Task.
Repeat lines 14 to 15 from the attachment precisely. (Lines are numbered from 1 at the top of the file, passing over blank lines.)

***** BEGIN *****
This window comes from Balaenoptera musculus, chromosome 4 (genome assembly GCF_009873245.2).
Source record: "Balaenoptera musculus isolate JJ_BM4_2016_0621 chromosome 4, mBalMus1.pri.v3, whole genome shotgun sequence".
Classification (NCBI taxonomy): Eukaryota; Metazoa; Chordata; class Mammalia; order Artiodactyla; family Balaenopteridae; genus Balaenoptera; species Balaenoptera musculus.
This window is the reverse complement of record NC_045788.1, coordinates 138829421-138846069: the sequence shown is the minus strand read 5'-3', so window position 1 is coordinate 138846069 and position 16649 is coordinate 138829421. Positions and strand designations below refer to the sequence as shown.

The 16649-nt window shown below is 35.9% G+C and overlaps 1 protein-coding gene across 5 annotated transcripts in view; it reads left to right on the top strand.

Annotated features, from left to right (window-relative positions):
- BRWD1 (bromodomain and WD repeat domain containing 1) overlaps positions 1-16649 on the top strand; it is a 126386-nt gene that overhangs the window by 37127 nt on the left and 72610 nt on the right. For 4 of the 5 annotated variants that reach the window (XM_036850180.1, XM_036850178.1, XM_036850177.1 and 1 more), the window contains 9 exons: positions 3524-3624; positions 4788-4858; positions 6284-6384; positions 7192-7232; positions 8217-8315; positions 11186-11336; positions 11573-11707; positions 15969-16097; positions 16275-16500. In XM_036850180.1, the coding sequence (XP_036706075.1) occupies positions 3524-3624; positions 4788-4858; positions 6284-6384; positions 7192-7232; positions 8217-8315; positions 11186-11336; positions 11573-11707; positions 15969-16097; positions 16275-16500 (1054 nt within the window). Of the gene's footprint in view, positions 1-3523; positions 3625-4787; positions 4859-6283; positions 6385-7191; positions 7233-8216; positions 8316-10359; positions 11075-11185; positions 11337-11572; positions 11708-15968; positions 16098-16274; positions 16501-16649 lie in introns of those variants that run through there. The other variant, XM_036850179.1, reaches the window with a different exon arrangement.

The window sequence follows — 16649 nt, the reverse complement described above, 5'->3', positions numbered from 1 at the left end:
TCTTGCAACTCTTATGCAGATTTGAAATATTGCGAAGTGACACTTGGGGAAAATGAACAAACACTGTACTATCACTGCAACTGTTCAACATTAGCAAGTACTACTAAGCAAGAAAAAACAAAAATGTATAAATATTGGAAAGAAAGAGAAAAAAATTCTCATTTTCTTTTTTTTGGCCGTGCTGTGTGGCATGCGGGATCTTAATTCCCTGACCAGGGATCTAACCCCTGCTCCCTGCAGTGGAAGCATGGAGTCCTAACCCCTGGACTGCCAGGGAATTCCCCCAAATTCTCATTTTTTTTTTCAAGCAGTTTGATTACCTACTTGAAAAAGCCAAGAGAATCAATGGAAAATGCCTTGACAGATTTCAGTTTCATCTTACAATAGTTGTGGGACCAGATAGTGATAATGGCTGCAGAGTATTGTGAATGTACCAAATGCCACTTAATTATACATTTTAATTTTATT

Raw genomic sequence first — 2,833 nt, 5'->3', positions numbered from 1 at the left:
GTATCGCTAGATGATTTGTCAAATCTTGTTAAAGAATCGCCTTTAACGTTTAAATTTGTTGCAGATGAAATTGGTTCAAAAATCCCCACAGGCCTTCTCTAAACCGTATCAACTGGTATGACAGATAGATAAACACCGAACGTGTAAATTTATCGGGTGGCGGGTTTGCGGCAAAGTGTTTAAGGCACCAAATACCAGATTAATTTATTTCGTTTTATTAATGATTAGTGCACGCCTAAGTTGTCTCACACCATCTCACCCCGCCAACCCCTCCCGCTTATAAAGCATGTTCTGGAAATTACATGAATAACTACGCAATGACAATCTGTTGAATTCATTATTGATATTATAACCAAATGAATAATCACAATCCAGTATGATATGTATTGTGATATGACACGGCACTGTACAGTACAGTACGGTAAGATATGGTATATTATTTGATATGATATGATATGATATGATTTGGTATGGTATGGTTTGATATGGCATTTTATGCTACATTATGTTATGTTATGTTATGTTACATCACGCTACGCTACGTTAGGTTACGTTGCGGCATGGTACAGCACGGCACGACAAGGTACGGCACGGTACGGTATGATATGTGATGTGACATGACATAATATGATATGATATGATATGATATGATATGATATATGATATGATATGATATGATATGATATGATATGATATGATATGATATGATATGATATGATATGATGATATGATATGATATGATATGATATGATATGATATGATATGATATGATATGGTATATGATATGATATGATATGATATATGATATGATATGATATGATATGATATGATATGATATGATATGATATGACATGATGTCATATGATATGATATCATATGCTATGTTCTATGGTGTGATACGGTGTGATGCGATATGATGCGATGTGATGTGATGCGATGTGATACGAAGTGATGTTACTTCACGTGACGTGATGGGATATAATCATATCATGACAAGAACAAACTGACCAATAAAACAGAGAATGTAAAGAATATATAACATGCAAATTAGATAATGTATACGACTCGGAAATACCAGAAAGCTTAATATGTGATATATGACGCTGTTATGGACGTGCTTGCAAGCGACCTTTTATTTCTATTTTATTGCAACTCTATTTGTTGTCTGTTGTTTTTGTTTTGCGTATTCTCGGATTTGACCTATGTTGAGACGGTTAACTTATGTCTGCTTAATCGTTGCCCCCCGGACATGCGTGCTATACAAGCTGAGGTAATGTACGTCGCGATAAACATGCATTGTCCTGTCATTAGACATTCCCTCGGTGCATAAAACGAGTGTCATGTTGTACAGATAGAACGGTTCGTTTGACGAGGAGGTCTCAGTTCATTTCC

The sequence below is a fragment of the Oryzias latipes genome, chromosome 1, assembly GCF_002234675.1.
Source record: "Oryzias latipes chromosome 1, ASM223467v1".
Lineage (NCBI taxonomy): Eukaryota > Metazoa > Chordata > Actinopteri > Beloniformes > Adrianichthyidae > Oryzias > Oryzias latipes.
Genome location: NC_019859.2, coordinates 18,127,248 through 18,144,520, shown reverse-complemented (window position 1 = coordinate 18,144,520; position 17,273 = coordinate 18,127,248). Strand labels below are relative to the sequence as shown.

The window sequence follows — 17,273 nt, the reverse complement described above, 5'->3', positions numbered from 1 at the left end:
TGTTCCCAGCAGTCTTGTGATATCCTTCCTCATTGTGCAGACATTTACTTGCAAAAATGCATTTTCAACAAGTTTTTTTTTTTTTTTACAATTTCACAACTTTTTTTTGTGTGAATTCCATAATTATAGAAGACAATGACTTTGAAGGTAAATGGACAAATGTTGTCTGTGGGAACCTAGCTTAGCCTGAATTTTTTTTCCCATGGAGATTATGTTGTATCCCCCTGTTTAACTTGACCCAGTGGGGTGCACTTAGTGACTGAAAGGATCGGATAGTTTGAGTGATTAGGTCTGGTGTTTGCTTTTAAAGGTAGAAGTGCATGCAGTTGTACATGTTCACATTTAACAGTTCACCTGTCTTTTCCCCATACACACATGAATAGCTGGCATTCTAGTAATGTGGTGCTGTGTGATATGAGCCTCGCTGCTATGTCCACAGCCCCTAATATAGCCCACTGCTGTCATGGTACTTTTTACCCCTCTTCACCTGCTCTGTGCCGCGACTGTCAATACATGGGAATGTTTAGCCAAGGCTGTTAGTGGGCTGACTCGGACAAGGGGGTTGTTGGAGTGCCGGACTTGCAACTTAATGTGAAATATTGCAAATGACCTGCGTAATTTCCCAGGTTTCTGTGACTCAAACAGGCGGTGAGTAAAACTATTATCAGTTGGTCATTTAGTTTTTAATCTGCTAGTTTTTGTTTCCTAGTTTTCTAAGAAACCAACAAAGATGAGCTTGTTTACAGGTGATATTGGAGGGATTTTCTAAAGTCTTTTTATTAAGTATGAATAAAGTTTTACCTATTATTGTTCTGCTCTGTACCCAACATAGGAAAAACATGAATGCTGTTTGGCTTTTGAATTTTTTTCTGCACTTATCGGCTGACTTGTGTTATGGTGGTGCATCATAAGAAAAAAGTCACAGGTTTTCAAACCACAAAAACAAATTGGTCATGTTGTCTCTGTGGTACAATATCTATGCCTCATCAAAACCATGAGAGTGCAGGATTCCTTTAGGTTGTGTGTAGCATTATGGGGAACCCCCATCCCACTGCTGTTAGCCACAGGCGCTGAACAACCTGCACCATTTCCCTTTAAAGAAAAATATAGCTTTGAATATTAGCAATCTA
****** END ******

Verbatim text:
Lineage (NCBI taxonomy): Eukaryota > Metazoa > Chordata > Actinopteri > Beloniformes > Adrianichthyidae > Oryzias > Oryzias latipes.
Genome location: NC_019859.2, coordinates 18,127,248 through 18,144,520, shown reverse-complemented (window position 1 = coordinate 18,144,520; position 17,273 = coordinate 18,127,248). Strand labels below are relative to the sequence as shown.